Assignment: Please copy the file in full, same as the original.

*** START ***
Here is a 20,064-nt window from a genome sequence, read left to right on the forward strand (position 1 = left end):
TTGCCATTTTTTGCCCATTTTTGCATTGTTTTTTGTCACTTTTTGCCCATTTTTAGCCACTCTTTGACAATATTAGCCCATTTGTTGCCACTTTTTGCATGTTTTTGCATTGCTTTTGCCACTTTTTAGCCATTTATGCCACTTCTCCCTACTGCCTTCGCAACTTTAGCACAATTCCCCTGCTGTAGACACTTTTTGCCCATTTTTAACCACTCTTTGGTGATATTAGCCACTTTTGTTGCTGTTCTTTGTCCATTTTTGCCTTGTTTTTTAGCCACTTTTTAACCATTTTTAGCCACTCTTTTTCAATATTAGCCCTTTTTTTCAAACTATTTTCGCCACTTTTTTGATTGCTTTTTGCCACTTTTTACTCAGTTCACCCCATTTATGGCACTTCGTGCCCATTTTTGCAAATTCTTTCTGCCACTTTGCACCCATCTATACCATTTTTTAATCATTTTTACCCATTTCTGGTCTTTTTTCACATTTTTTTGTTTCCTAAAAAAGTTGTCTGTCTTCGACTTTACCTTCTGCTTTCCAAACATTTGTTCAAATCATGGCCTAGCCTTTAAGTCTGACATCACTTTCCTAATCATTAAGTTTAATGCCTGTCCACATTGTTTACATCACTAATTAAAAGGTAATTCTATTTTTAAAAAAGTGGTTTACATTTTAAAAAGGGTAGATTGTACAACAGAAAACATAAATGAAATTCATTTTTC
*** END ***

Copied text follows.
Here is a 20,064-nt window from a genome sequence, read left to right on the forward strand (position 1 = left end):
TTGCCATTTTTTGCCCATTTTTGCATTGTTTTTTGTCACTTTTTGCCCATTTTTAGCCACTCTTTGACAATATTAGCCCATTTGTTGCCACTTTTTGCATGTTTTTGCATTGCTTTTGCCACTTTTTAGCCATTTATGCCACTTCTCCCTACTGCCTTCGCAACTTTAGCACAATTCCCCTGCTGTAGACACTTTTTGCCCATTTTTAACCACTCTTTGGTGATATTAGCCACTTTTGTTGCTGTTCTTTGTCCATTTTTGCCTTGTTTTTTAGCCACTTTTTAACCATTTTTAGCCACTCTTTTTCAATATTAGCCCTTTTTTTCAAACTATTTTCGCCACTTTTTTGATTGCTTTTTGCCACTTTTTACTCAGTTCACCCCATTTATGGCACTTCGTGCCCATTTTTGCAAATTCTTTCTGCCACTTTGCACCCATCTATACCATTTTTTAATCATTTTTACCCATTTCTGGTCTTTTTTCACATTTTTTTGTTTCCTAAAAAAGTTGTCTGTCTTCGACTTTACCTTCTGCTTTCCAAACATTTGTTCAAATCATGGCCTAGCCTTTAAGTCTGACATCACTTTCCTAATCATTAAGTTTAATGCCTGTCCACATTGTTTACATCACTAATTAAAAGGTAATTCTATTTTTAAAAAAGTGGTTTACATTTTAAAAAGGGTAGATTGTACAACAGAAAACATAAATGAAATTCATTTTTC